all scores

Reign motivated to win Challenge Cup trophy amid scheduling challenges

OL Reign's Ally Watt (Jane Gershovich/ISI Photos/Getty Images)

When the OL Reign clinched the top seed for the 2022 Challenge Cup playoffs, their “reward” wasn’t enviable by any standards. After opening their regular season against the Washington Spirit on Sunday, the Reign will play three games in one week without home-field advantage.

Three days after the Spirit defeated the Reign 2-1, the teams meet again Wednesday night in the Challenge Cup semifinals in Washington, D.C. Both sides will also take the field again this weekend, either in the Challenge Cup final or their second regular season game. Whichever team makes the championship game on Saturday will need to reschedule its regular season match. The Reign are currently slated to play Racing Louisville FC at home, and the Spirit are supposed to visit the Chicago Red Stars.

Based on the current format, the scheduling conflicts and travel adventures are inevitable for the teams that advance to the Challenge Cup knockout stage.

“The crossover is something a lot of us were feeling is unfair, and we’re just wondering why anyone thought this was a great idea,” Reign attacker Ally Watt told Just Women’s Sports on Friday. “[Louisville’s] like, ‘OK, so are we coming this weekend, or are you guys busy?’ Why is this a conversation we have to run into? It’s just really bad. We’ll take it game by game, but it just sucks to be put in that position.”

While the Challenge Cup gives teams an opportunity to test formations and try out players in different positions, each club also sets out to win the preseason tournament.

“That’s a goal we have, and we worked really hard for it and we were in a good position to possibly do it, but now we’re put in another position where we’re not in a great position to do it because we have to play all these other games,” Watt said.

The Reign will also have to get through the Spirit in front of an opposing crowd to have a chance at the Challenge Cup trophy. Lumen Field, the Reign’s home stadium, is unavailable for the game because the MLS’ Seattle Sounders are hosting the second leg of their CONCACAF Champions League final on the same night.

“We worked so hard to get the No. 1 seed, and now we don’t even get to [host] it,” Watt said.

Even Audi Field, the stadium the Spirit and D.C. United share, was originally unavailable because of a scheduling conflict with the Project Play Summit, pushing the semifinal game to the 5,000-seat Segra Field. In collaboration with the Aspen Institute and the teams, the NWSL announced last week that the game would be relocated to Audi Field, which can seat 20,000, with the summit taking place in the lead-up to kickoff. NWSL commissioner Jessica Berman is scheduled to speak at the event.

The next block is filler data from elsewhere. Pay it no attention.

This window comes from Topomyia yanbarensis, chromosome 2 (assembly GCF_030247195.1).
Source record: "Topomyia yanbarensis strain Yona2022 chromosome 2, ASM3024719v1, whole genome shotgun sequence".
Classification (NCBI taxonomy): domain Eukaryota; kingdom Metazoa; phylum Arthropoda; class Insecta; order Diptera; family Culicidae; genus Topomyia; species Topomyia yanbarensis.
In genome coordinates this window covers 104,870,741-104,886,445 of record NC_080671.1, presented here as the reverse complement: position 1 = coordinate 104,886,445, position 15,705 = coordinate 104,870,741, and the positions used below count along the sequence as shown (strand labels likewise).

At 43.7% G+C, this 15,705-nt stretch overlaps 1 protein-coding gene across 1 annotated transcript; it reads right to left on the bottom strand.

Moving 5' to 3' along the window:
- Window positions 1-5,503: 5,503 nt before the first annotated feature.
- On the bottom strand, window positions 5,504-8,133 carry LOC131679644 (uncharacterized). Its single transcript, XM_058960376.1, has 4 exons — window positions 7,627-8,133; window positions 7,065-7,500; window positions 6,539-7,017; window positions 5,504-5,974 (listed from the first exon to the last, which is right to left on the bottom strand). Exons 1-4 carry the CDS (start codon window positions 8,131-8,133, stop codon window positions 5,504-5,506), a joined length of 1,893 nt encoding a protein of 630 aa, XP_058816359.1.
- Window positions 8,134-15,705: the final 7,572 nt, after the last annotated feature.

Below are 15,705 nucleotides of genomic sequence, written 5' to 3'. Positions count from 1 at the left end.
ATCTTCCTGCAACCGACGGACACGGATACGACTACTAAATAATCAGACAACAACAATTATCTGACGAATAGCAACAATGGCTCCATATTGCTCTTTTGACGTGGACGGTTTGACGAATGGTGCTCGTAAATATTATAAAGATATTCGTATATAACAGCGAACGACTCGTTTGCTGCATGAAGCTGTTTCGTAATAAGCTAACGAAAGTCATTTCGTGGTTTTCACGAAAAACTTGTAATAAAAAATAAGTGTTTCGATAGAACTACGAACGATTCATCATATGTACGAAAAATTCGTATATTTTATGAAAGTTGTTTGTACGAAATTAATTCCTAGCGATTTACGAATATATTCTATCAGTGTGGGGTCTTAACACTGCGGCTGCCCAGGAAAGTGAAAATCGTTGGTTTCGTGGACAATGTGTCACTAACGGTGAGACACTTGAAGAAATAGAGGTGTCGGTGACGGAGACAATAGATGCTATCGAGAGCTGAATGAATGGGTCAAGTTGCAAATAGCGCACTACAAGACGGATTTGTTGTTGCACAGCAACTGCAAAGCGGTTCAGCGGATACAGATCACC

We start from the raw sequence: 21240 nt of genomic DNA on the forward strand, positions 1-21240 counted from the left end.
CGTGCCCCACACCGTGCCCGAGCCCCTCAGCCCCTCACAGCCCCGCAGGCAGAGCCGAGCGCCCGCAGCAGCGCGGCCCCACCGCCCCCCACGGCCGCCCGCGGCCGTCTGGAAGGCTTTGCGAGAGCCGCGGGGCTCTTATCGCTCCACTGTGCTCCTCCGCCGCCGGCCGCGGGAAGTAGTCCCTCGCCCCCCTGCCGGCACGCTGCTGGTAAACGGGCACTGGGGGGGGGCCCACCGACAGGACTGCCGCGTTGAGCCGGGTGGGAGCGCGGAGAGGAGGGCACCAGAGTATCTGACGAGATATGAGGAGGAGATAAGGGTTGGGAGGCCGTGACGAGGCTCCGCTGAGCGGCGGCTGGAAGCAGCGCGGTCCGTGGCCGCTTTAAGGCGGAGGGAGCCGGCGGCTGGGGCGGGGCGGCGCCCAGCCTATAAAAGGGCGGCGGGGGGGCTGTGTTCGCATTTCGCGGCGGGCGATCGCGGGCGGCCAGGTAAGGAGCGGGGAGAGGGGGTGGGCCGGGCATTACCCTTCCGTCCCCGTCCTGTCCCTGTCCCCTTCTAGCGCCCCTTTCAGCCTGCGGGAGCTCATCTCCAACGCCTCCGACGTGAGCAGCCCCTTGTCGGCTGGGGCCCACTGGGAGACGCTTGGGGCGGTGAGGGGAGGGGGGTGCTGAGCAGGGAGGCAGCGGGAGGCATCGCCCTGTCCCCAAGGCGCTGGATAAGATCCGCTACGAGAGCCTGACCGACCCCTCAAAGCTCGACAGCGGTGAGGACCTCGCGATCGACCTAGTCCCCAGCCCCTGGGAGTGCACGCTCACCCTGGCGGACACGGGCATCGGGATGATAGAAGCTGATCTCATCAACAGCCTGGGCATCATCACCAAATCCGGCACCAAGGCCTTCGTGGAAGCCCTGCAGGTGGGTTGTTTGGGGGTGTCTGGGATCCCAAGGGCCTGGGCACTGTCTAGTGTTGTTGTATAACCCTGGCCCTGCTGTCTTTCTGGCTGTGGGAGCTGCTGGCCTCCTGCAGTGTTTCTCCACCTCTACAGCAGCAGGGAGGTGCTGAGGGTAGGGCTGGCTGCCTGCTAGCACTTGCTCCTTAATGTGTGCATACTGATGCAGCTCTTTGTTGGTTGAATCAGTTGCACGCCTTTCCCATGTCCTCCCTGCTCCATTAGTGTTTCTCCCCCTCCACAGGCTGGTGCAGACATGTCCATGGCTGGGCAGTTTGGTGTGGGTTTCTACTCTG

Now hours away from the match, the Reign have put their frustrations behind them.

“At the end of the day, I think there are so many things out of your control, and scheduling just is not in our control unfortunately,” said defender Sofia Huerta. “Everyone at one point probably has to deal with an unfortunate few games … The only thing we have on our minds is tomorrow’s game and winning the semifinals so we can bring the trophy back to Lumen.”

The Reign, who lost to the Spirit 2-1 in last year’s NWSL semifinal, will be hungry for vengeance. Despite consistently being one of the top teams in the league, they haven’t defeated Washington since 2018.

But when the Spirit are in the right mindset, they’re unbeatable. Since head coach Kris Ward took the helm on Aug. 7, Washington hasn’t lost, including in the NWSL championship last year and in Sunday’s regular season opener against the Reign.

The Reign nearly took an early lead when the Spirit conceded a penalty kick in the ninth minute. Washington goalkeeper Aubrey Bledsoe then saved Rose Lavelle’s shot, kickstarting the Spirit, who scored five minutes later on their way to winning 2-1.

“It’s just a testament to the players and that mentality that they have,” said Ward. “Any situation, whether they’ve been up or down in score, up or down a player on the field, dealing with difficult decisions, whatever it is, they’ve always responded so well.”

The other semifinal will feature the North Carolina Courage and the Kansas City Current on Wednesday at Children’s Mercy Park. The Courage and Current didn’t have to deal with the same scheduling headaches, but they are also mixed up in the regular-season crossover. If the Courage advance to the final, they would have to reschedule their Saturday game against the Portland Thorns, while the Current would need to move their game Sunday against the Houston Dash.

The teams also head into the semifinal on short rest after playing their regular season openers on the West Coast. The Courage had just two full days in North Carolina between returning from their match Friday night against Angel City and leaving for Kansas City on Tuesday.

“At the end of the day it’s the situation that we earned, to be in this spot,” said Courage head coach Sean Nahas. “Whether or not I agree with how it’s scheduled, that’s not for me to debate.”

Washington and OL Reign play in the first semifinal at 8 p.m. ET on Wednesday on CBS Sports Network, followed by Kansas City and North Carolina at 8:30 p.m. ET on Paramount+ and Twitch.

Jessa Braun is a contributing writer at Just Women’s Sports covering the NWSL and USWNT. Follow her on Twitter @jessabraun.